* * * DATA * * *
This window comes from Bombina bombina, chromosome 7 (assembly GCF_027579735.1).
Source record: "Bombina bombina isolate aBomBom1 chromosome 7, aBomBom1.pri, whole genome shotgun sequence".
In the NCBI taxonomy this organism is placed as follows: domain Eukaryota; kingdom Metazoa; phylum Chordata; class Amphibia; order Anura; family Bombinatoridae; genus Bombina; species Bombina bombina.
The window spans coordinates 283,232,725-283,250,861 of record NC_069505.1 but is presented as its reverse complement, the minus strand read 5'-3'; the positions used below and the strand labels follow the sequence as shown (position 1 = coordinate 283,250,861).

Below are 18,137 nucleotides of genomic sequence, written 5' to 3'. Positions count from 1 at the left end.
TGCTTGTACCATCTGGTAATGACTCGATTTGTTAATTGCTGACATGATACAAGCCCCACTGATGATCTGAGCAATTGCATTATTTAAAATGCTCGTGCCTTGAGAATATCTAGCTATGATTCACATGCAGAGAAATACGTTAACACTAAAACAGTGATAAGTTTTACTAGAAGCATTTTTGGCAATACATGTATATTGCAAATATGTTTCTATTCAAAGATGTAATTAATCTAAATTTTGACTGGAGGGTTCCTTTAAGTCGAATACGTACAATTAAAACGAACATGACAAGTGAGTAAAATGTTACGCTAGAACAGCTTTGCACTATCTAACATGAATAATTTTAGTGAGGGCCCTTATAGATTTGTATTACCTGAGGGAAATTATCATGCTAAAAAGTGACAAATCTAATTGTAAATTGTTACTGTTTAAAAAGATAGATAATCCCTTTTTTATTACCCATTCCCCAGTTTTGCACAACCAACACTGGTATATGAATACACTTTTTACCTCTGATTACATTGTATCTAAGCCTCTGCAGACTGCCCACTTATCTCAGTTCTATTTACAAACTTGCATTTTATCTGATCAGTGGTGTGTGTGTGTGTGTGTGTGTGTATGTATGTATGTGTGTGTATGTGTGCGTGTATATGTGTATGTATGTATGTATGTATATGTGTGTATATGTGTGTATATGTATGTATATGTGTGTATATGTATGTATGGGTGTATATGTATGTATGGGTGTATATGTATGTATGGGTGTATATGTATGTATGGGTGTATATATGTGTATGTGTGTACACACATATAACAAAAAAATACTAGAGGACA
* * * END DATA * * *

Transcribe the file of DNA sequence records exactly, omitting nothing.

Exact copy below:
This window comes from Bombina bombina, chromosome 7 (assembly GCF_027579735.1).
Source record: "Bombina bombina isolate aBomBom1 chromosome 7, aBomBom1.pri, whole genome shotgun sequence".
In the NCBI taxonomy this organism is placed as follows: domain Eukaryota; kingdom Metazoa; phylum Chordata; class Amphibia; order Anura; family Bombinatoridae; genus Bombina; species Bombina bombina.
The window spans coordinates 283,232,725-283,250,861 of record NC_069505.1 but is presented as its reverse complement, the minus strand read 5'-3'; the positions used below and the strand labels follow the sequence as shown (position 1 = coordinate 283,250,861).

Below are 18,137 nucleotides of genomic sequence, written 5' to 3'. Positions count from 1 at the left end.
TGCTTGTACCATCTGGTAATGACTCGATTTGTTAATTGCTGACATGATACAAGCCCCACTGATGATCTGAGCAATTGCATTATTTAAAATGCTCGTGCCTTGAGAATATCTAGCTATGATTCACATGCAGAGAAATACGTTAACACTAAAACAGTGATAAGTTTTACTAGAAGCATTTTTGGCAATACATGTATATTGCAAATATGTTTCTATTCAAAGATGTAATTAATCTAAATTTTGACTGGAGGGTTCCTTTAAGTCGAATACGTACAATTAAAACGAACATGACAAGTGAGTAAAATGTTACGCTAGAACAGCTTTGCACTATCTAACATGAATAATTTTAGTGAGGGCCCTTATAGATTTGTATTACCTGAGGGAAATTATCATGCTAAAAAGTGACAAATCTAATTGTAAATTGTTACTGTTTAAAAAGATAGATAATCCCTTTTTTATTACCCATTCCCCAGTTTTGCACAACCAACACTGGTATATGAATACACTTTTTACCTCTGATTACATTGTATCTAAGCCTCTGCAGACTGCCCACTTATCTCAGTTCTATTTACAAACTTGCATTTTATCTGATCAGTGGTGTGTGTGTGTGTGTGTGTGTGTATGTATGTATGTGTGTGTATGTGTGCGTGTATATGTGTATGTATGTATGTATGTATATGTGTGTATATGTGTGTATATGTATGTATATGTGTGTATATGTATGTATGGGTGTATATGTATGTATGGGTGTATATGTATGTATGGGTGTATATGTATGTATGGGTGTATATATGTGTATGTGTGTACACACATATAACAAAAAAATACTAGAGGACA